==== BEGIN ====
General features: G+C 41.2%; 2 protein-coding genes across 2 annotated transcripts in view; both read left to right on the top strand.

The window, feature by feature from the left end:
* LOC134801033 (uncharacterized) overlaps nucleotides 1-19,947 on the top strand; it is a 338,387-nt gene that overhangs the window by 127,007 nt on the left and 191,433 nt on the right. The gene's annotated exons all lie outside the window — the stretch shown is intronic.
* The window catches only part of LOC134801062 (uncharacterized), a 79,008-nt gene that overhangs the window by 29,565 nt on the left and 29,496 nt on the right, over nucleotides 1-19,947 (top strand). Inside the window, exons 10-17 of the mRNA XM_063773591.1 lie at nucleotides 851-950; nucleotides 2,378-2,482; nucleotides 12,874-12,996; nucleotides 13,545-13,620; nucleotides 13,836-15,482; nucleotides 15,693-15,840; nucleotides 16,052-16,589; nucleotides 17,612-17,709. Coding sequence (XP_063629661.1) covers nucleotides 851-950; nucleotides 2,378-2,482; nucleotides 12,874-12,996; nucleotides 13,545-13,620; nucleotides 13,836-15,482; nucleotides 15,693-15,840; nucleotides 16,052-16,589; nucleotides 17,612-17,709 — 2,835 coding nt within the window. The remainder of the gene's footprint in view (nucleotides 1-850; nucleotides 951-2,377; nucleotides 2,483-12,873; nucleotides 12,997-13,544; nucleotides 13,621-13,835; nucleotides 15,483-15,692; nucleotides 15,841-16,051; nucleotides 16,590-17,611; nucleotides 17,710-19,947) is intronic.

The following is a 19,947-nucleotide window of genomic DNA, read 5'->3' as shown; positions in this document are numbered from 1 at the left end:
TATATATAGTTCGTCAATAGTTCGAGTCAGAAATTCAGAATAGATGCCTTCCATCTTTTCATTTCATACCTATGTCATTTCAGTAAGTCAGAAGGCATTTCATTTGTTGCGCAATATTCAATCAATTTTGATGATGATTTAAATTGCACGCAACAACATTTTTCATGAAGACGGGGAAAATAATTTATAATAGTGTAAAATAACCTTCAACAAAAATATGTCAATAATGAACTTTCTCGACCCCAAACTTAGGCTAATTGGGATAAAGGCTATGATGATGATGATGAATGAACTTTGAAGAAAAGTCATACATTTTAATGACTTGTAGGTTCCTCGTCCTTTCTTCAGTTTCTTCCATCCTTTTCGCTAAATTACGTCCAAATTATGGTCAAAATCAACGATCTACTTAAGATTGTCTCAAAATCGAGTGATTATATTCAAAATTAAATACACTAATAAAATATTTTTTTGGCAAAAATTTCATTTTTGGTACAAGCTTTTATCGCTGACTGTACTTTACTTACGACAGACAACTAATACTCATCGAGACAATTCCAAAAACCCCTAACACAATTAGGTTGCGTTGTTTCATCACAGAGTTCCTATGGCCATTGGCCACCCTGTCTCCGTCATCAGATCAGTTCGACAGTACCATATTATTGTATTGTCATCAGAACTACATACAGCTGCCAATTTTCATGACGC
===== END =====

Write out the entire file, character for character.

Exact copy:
General features: G+C 41.2%; 2 protein-coding genes across 2 annotated transcripts in view; both read left to right on the top strand.

The window, feature by feature from the left end:
* LOC134801033 (uncharacterized) overlaps nucleotides 1-19,947 on the top strand; it is a 338,387-nt gene that overhangs the window by 127,007 nt on the left and 191,433 nt on the right. The gene's annotated exons all lie outside the window — the stretch shown is intronic.
* The window catches only part of LOC134801062 (uncharacterized), a 79,008-nt gene that overhangs the window by 29,565 nt on the left and 29,496 nt on the right, over nucleotides 1-19,947 (top strand). Inside the window, exons 10-17 of the mRNA XM_063773591.1 lie at nucleotides 851-950; nucleotides 2,378-2,482; nucleotides 12,874-12,996; nucleotides 13,545-13,620; nucleotides 13,836-15,482; nucleotides 15,693-15,840; nucleotides 16,052-16,589; nucleotides 17,612-17,709. Coding sequence (XP_063629661.1) covers nucleotides 851-950; nucleotides 2,378-2,482; nucleotides 12,874-12,996; nucleotides 13,545-13,620; nucleotides 13,836-15,482; nucleotides 15,693-15,840; nucleotides 16,052-16,589; nucleotides 17,612-17,709 — 2,835 coding nt within the window. The remainder of the gene's footprint in view (nucleotides 1-850; nucleotides 951-2,377; nucleotides 2,483-12,873; nucleotides 12,997-13,544; nucleotides 13,621-13,835; nucleotides 15,483-15,692; nucleotides 15,841-16,051; nucleotides 16,590-17,611; nucleotides 17,710-19,947) is intronic.

The following is a 19,947-nucleotide window of genomic DNA, read 5'->3' as shown; positions in this document are numbered from 1 at the left end:
TATATATAGTTCGTCAATAGTTCGAGTCAGAAATTCAGAATAGATGCCTTCCATCTTTTCATTTCATACCTATGTCATTTCAGTAAGTCAGAAGGCATTTCATTTGTTGCGCAATATTCAATCAATTTTGATGATGATTTAAATTGCACGCAACAACATTTTTCATGAAGACGGGGAAAATAATTTATAATAGTGTAAAATAACCTTCAACAAAAATATGTCAATAATGAACTTTCTCGACCCCAAACTTAGGCTAATTGGGATAAAGGCTATGATGATGATGATGAATGAACTTTGAAGAAAAGTCATACATTTTAATGACTTGTAGGTTCCTCGTCCTTTCTTCAGTTTCTTCCATCCTTTTCGCTAAATTACGTCCAAATTATGGTCAAAATCAACGATCTACTTAAGATTGTCTCAAAATCGAGTGATTATATTCAAAATTAAATACACTAATAAAATATTTTTTTGGCAAAAATTTCATTTTTGGTACAAGCTTTTATCGCTGACTGTACTTTACTTACGACAGACAACTAATACTCATCGAGACAATTCCAAAAACCCCTAACACAATTAGGTTGCGTTGTTTCATCACAGAGTTCCTATGGCCATTGGCCACCCTGTCTCCGTCATCAGATCAGTTCGACAGTACCATATTATTGTATTGTCATCAGAACTACATACAGCTGCCAATTTTCATGACGC